It almost boggles the mind to realize that an article with a headline praising the OS X 10.10.1 update is essentially not much more than yet another an ill-informed attack against Apple. It almost seems as if the stock words were “borrowed” from other critical rants, and somehow strung together incoherently to express a point that is about as far from reality as you can get.
I won’t give you the link. The author in question, writing for a major web portal, doesn’t deserve the hits. But if you happen across the piece by accident, you will likely agree with me that it’s tragically misinformed.
It starts with the claim that Apple’s updates have become “Windows-esque,” as if Apple never before had problems with initial OS releases. Never! Well, hardly ever because it’s just not so. This argument is in keeping with the common meme that Apple’s software quality has declined since Cook over because he’s the supply side person who focuses mostly on hardware. Well, he doesn’t actually design hardware, and you can’t go to Asia to find component parts for an operating system obviously.
I realize it’s easy to remember the bad things and not the good things, but few would argue that every single major OS release from Apple, either OS X or iOS, has come with irritating glitches that required relatively fast fixes. Back in the days of OS X Tiger, one bug, interacting with third-party drivers for external hard drives, could even destroy the device’s partition map. That meant you’d lose your data and perhaps have to go to a costly data recovery shop to fix it.
The problem was quickly repaired, both Apple’s and the third-party drivers. But it wasn’t so pretty for me, because it happened on the very day I was attempting to sell an old Mac. When I saw the drive disappear from the desktop, without an easy chance to recover, I had to ad-lib real fast to devise a sensible excuse. It’s not that I was selling the drive anyway, so I simply said it was on its last legs and don’t worry about it. They believed me, handed me the cash for the Mac and left.
I heard no complaints.
Despite the facts, that ill-informed blogger goes on to claim that Steve Jobs was perfect, with an “insane attention to detail, extreme quality control, innovation, design, excellence, and a true standard of the very best.”
Except when hardware required extended warranty programs to repair persistent problems, or when they needed to rush out a fast fix for a serious OS failure. But some people never let facts get in the way.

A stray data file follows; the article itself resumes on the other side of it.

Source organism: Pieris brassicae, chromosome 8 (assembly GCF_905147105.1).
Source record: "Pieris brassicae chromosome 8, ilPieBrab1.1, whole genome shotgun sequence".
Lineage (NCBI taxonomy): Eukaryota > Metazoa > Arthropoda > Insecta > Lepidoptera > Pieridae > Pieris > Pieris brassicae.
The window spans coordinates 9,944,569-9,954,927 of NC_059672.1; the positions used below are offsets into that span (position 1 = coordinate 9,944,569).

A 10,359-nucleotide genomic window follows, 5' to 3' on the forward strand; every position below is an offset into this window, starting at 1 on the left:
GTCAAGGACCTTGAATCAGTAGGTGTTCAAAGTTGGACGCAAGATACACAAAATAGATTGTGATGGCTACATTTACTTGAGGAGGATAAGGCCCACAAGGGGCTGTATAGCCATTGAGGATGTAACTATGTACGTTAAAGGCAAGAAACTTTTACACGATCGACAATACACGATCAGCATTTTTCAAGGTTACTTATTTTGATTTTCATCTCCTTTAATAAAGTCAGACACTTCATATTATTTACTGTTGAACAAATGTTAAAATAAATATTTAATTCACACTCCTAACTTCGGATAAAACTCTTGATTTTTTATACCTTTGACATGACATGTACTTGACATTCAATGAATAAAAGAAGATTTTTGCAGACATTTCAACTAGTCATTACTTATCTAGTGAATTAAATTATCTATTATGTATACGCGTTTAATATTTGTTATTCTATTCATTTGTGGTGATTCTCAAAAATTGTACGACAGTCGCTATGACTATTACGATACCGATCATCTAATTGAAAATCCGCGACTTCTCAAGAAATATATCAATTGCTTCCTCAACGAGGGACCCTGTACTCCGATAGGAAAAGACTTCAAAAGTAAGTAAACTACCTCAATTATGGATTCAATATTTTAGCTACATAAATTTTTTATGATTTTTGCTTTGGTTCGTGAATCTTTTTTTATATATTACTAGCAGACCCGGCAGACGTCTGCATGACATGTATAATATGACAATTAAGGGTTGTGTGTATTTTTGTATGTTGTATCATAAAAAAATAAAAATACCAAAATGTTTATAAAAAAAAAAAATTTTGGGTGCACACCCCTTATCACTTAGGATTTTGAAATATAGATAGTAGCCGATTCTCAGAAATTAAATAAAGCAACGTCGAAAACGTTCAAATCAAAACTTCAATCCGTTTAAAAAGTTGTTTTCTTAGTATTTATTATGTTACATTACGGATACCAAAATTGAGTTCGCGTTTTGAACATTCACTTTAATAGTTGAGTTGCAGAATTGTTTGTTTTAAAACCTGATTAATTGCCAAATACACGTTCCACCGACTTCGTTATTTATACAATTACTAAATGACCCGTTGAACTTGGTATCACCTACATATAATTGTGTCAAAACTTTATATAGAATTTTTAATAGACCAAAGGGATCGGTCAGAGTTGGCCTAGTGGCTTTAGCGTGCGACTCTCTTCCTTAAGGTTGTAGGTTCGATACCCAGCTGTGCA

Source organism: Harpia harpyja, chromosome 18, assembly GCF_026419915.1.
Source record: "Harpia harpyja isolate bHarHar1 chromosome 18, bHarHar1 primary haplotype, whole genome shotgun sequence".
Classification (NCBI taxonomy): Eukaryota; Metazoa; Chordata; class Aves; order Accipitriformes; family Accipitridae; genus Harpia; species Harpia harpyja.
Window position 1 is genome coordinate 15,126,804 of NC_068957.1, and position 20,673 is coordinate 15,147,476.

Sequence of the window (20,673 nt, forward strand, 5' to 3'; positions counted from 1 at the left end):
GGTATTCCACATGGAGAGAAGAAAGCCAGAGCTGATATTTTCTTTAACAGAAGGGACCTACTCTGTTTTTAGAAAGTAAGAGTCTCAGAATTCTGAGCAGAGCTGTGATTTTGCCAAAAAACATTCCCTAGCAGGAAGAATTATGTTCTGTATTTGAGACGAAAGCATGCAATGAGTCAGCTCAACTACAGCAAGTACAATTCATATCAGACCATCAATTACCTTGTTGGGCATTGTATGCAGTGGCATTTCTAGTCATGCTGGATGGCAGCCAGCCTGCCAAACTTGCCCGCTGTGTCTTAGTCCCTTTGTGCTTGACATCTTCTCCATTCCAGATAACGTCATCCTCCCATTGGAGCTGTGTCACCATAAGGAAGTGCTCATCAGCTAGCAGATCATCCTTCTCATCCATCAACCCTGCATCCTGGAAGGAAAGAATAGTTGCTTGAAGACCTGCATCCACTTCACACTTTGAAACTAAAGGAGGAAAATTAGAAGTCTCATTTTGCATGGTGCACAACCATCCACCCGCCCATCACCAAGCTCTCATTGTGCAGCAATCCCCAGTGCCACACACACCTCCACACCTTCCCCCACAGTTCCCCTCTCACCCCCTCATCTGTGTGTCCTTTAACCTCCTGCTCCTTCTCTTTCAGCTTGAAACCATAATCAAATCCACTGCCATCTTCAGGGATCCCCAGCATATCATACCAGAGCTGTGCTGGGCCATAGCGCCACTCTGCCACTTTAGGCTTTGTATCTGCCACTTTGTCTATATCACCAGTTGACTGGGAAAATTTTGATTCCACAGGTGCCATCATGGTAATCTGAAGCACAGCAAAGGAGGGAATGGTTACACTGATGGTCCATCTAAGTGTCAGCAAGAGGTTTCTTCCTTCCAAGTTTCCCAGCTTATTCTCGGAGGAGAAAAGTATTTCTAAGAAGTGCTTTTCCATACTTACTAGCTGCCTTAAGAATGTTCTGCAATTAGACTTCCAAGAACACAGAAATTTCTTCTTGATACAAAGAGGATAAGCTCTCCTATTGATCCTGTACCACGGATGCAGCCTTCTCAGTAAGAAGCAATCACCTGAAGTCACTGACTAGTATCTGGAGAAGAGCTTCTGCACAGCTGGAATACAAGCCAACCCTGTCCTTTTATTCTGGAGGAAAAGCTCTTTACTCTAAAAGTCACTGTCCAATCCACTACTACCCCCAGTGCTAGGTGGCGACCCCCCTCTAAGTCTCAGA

So we are told that Tim Cook is nothing less than the “New Coke.” Or that “Tim Cook’s Apple is a fail.” Not a failure, a “fail.” It doesn’t matter that the company reports record sales and profits and has the highest market cap of any company on the planet. It’s a failure, and “Apple needs to reboot, clear its memory registers, reinitialize, POST, and nudge itself back to the Job days of excellence.”
Or maybe the blogger in question cleared his memory registers and forgot what really happened.
But let me go on. I hope you’re having a good time, because I’ve just gotten started.
So our poor, pathetic blogger fancies himself a mind reader. He says, “Steve Jobs would never have released the iPhone 6. The iPhone 6 is so bad that my oldest son, who’s in college, refused one and chose the iPhone 5s instead.”
How so? Is it because of a poor design, poor performance, bad display, frequent breakdowns? Remember, the smaller iPhone 6 isn’t the model falsely blamed for being easy bend in your back pocket. You see “bad” is never defined. Is it maybe just too large for some people? That is quite true, but it doesn’t make an iPhone 6 bad.
What does? Inquiring minds want to know. Besides, who does anyone dare to assume what Steve Jobs — famous for changing his mind on a dime — would do in any situation were he still alive?
Unfortunately it takes a while to get to the meat of the article, about OS X Yosemite, and why it is so good. But first let’s find out why was once so bad, and apparently the blogger updated to OS 10.10 and encountered “lackluster performance.” In what respect? App launching, frequent spinning beachballs? What? The devil is in the details and there there are none.
But we do discover that the magical Yosemite 10.10.1 update made his “Mac mini awesome again.” Praise be! It’s faster than ever, proof that Yosemite is, in the end, an OS that can perform miracles once the fixes are in place. We don’t, by the way, know which Mac mini he has other than the fact that it contains 4GB RAM, and a Micron M500 SDD of unmentioned capacity.
In passing, I wonder what he would say about Apple’s decision to prohibit third-party SSD extensions that enable the key TRIM feature that ensures continued great performance. But that may just be too complicated for him to understand. There are even hacks to fix it, and that’s even more complicated.
Regardless, I’m real happy that his Mac mini has found its mojo, but I do wonder what Apple did to cause this miracle. You see, the bill of particulars for the OS 10.10.1 only lists this item that might impact his computer, one that “Addressed an issue that could prevent some Mac mini computers from waking from sleep.”
So does the inability to wake from sleep somehow create the impression of lackluster performance? If the Mac mini stays asleep there’s no performance, right?
I suppose that the original installation might well have been faulty in some fashion, and the files replaced in OS 10.10.1 undid the damage, but it’s hard to know from an article that’s so short on critical details, but rich with lurid prose about Apple’s endemic failures.
So we therefore consign yet another blog to the trash bin of meaningless rants.
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